Not to be confused with Modernism, the Modernisme movement is distinctly Catalan—it can be more closely associated with Art Nouveau in France and Belgium, Liberty style in Italy and Glasgow style in Scotland. The Modernistas rejected the tradition and religiousness of the Romantics and sought to earn Catalan culture the same regard as that of other European countries.
While Modernistas operated across various media throughout much of the 20th century, the striking and fantastical structures created by the movement’s artists and architects may have made the most impressive impact—specifically in shaping the urban landscape of Barcelona, the center of the movement. Today, there is even a self-guided walking tour route that takes visitors through the impressive 115 existing monuments to Modernisme.
The movement’s most prominent architect is of course Antoni Gaudí. It is impossible to visit the city of Barcelona without feeling his influence. Here, some of his most famous works.
La Sagrada Família
Gaudí’s most famous masterpiece, La Sagrada Família is known for its intricate spires that tower over the city—along with the cranes and scaffolding that remind visitors of its work-in-progress state. In 1883, a 31-year-old Guadí took over the project, a full year after construction had begun, and dramatically changed the original design to suit his own style. His version features 18 spires (eight have been completed so far) and three grand façades done in distinct styles. Gaudí worked exclusively on the project from 1915 until his death in 1926. The structure is slated to be completed in 2026, the centenary of his death.
Casa Milà (“La Pedrera”)
La Pedrera was completed in 1912 and was Guadí’s last civil project. Commissioned by businessman Pere Milà i Camps, the building is quite innovative in many ways—its floors are supported completely by columns with no load-bearing walls and it also features an underground garage. The brightly lit, undulating façade and the twisting wrought iron decoration on the windows and balconies have been a point of controversy among locals and art critics alike—but visitors just tend to stand in awe.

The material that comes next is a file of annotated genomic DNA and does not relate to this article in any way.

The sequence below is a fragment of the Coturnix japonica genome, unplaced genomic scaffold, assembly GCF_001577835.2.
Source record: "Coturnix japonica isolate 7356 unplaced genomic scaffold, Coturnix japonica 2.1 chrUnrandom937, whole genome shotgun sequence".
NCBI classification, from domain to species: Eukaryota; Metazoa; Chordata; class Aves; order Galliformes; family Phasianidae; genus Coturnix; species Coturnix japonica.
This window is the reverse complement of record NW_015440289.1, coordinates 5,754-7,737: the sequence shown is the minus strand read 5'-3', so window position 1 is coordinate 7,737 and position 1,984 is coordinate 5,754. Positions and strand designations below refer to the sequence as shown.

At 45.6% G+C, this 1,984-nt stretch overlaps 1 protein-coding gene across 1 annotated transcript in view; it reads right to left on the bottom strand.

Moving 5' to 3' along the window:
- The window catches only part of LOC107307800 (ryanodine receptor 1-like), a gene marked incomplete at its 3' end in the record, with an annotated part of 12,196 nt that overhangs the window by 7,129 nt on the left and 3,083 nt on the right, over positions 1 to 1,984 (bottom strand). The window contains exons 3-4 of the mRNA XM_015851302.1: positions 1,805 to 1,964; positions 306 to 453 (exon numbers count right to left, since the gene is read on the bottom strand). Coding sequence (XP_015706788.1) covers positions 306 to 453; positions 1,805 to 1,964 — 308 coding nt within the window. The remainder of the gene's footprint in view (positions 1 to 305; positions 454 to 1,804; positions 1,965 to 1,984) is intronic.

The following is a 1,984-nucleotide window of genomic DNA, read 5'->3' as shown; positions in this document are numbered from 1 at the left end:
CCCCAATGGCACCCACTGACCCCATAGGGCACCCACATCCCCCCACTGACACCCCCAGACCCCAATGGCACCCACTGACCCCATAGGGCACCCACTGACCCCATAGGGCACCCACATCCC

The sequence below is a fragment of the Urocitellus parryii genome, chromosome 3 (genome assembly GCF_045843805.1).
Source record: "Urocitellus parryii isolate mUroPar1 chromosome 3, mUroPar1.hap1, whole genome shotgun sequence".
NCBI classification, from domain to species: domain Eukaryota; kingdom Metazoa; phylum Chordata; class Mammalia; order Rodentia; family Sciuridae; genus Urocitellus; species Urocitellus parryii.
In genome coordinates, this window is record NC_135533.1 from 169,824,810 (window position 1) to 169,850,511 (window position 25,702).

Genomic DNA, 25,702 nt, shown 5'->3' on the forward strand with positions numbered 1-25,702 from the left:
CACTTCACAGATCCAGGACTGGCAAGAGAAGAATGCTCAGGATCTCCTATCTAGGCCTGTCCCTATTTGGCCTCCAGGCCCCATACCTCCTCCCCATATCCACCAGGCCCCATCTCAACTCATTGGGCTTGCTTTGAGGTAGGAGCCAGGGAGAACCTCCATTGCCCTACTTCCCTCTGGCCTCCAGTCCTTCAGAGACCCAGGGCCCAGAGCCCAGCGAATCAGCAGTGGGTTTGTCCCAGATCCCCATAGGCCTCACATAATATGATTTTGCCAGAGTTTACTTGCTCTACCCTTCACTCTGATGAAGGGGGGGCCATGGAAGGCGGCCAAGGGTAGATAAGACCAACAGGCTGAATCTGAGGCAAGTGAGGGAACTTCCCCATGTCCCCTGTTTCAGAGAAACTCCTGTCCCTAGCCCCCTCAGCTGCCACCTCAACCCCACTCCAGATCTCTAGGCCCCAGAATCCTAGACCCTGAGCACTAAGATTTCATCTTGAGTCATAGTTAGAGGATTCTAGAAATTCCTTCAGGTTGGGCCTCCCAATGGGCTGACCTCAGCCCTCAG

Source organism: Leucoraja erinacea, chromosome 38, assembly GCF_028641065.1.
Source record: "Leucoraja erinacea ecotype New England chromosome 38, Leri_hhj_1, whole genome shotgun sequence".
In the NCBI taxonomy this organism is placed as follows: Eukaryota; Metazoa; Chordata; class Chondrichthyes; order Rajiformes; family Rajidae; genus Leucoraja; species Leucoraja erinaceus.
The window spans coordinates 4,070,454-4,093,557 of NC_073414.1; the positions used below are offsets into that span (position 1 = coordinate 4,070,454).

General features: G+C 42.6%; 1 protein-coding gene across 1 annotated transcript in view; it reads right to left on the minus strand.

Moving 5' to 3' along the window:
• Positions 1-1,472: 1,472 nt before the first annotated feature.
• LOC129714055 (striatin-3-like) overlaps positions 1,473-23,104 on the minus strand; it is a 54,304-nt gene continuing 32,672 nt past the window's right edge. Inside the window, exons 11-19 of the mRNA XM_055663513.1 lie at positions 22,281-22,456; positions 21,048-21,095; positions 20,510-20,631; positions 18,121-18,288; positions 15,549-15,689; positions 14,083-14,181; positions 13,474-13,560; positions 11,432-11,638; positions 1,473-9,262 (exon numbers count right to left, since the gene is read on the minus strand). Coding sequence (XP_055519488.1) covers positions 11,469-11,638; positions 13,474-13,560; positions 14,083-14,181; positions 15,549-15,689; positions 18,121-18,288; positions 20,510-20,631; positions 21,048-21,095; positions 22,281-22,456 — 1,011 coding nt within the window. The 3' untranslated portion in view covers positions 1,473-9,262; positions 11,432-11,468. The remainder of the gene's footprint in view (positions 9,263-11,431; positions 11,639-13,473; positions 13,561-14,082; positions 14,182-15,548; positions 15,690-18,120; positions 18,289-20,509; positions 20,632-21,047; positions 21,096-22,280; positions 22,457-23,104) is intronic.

Offering sweeping views of the city, this candy-colored park complex on the El Carmel hill is a must-see of any visitor. It is one of the largest architectural works in south Europe, thanks to the sprawling gardens and paths. The park was originally commissioned by Count Eusebi Güell as part of a luxury residential development, but only two houses were constructed as the project attracted no attention from potential buyers. Though he did not design either dwelling, Gaudí himself spent his savings on one and lived there with his family from 1906 to 1926. Today, the home is a museum that sits amid the vibrant mosaics and striking architectural features.
Sometimes called “the House of Bones,” this home in the heart of Barcelona was an existing home remodeled by Gaudí between 1904 and 1906 at the behest of textile industrialist Josep Batlló. The structure appears to contain no straight edges at all and is instead an amalgamation of fluid lines and round, organic shapes. It served as the Batlló family home until 1954 when it was purchased by an insurance company and used as office space. In 1993, private owners purchased the building and have since begun renting out various rooms as event space for important local functions.
Have you seen any of Gaudí’s works in person? Which is your favorite? Tell us in the comments!